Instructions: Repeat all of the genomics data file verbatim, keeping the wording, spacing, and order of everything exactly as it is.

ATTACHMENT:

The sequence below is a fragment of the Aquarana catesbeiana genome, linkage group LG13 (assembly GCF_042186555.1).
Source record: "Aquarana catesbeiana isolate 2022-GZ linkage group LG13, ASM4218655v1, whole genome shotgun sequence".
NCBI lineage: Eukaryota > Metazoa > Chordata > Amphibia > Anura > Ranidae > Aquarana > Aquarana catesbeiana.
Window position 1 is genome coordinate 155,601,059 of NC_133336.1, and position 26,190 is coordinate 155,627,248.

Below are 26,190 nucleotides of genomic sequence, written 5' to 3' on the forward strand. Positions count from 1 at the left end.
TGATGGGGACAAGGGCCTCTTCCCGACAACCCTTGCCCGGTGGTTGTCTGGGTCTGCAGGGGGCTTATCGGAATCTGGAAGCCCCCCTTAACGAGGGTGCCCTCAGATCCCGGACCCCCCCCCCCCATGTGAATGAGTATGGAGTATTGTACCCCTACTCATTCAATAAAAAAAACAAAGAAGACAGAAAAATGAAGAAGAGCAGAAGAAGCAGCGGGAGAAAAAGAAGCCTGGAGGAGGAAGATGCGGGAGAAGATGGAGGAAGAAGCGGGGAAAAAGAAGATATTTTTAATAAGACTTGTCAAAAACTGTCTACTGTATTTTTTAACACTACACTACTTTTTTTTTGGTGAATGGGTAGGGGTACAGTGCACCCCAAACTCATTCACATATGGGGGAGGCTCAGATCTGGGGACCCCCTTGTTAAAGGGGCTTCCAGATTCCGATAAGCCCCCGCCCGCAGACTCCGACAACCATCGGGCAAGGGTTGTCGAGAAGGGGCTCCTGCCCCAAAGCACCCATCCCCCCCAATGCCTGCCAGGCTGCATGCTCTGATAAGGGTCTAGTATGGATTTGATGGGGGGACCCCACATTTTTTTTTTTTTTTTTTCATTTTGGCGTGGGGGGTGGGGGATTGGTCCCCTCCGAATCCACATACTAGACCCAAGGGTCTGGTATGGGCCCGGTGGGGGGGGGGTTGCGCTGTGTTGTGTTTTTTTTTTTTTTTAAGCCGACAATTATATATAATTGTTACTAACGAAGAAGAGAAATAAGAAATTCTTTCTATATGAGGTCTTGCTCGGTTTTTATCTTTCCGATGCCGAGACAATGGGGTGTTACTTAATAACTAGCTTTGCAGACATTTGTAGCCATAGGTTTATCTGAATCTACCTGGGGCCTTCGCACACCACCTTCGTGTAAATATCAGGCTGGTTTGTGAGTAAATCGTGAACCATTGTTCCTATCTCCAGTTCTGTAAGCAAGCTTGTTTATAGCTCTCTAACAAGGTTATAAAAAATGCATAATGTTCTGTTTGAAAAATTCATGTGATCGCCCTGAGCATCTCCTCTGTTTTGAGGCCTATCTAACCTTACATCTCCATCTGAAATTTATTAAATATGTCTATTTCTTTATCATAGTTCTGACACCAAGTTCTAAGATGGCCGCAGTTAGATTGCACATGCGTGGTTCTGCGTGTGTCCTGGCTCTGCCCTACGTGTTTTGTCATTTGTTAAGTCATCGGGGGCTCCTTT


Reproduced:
The sequence below is a fragment of the Aquarana catesbeiana genome, linkage group LG13 (assembly GCF_042186555.1).
Source record: "Aquarana catesbeiana isolate 2022-GZ linkage group LG13, ASM4218655v1, whole genome shotgun sequence".
NCBI lineage: Eukaryota > Metazoa > Chordata > Amphibia > Anura > Ranidae > Aquarana > Aquarana catesbeiana.
Window position 1 is genome coordinate 155,601,059 of NC_133336.1, and position 26,190 is coordinate 155,627,248.

Below are 26,190 nucleotides of genomic sequence, written 5' to 3' on the forward strand. Positions count from 1 at the left end.
TGATGGGGACAAGGGCCTCTTCCCGACAACCCTTGCCCGGTGGTTGTCTGGGTCTGCAGGGGGCTTATCGGAATCTGGAAGCCCCCCTTAACGAGGGTGCCCTCAGATCCCGGACCCCCCCCCCCCATGTGAATGAGTATGGAGTATTGTACCCCTACTCATTCAATAAAAAAAACAAAGAAGACAGAAAAATGAAGAAGAGCAGAAGAAGCAGCGGGAGAAAAAGAAGCCTGGAGGAGGAAGATGCGGGAGAAGATGGAGGAAGAAGCGGGGAAAAAGAAGATATTTTTAATAAGACTTGTCAAAAACTGTCTACTGTATTTTTTAACACTACACTACTTTTTTTTTGGTGAATGGGTAGGGGTACAGTGCACCCCAAACTCATTCACATATGGGGGAGGCTCAGATCTGGGGACCCCCTTGTTAAAGGGGCTTCCAGATTCCGATAAGCCCCCGCCCGCAGACTCCGACAACCATCGGGCAAGGGTTGTCGAGAAGGGGCTCCTGCCCCAAAGCACCCATCCCCCCCAATGCCTGCCAGGCTGCATGCTCTGATAAGGGTCTAGTATGGATTTGATGGGGGGACCCCACATTTTTTTTTTTTTTTTTTCATTTTGGCGTGGGGGGTGGGGGATTGGTCCCCTCCGAATCCACATACTAGACCCAAGGGTCTGGTATGGGCCCGGTGGGGGGGGGGTTGCGCTGTGTTGTGTTTTTTTTTTTTTTTAAGCCGACAATTATATATAATTGTTACTAACGAAGAAGAGAAATAAGAAATTCTTTCTATATGAGGTCTTGCTCGGTTTTTATCTTTCCGATGCCGAGACAATGGGGTGTTACTTAATAACTAGCTTTGCAGACATTTGTAGCCATAGGTTTATCTGAATCTACCTGGGGCCTTCGCACACCACCTTCGTGTAAATATCAGGCTGGTTTGTGAGTAAATCGTGAACCATTGTTCCTATCTCCAGTTCTGTAAGCAAGCTTGTTTATAGCTCTCTAACAAGGTTATAAAAAATGCATAATGTTCTGTTTGAAAAATTCATGTGATCGCCCTGAGCATCTCCTCTGTTTTGAGGCCTATCTAACCTTACATCTCCATCTGAAATTTATTAAATATGTCTATTTCTTTATCATAGTTCTGACACCAAGTTCTAAGATGGCCGCAGTTAGATTGCACATGCGTGGTTCTGCGTGTGTCCTGGCTCTGCCCTACGTGTTTTGTCATTTGTTAAGTCATCGGGGGCTCCTTT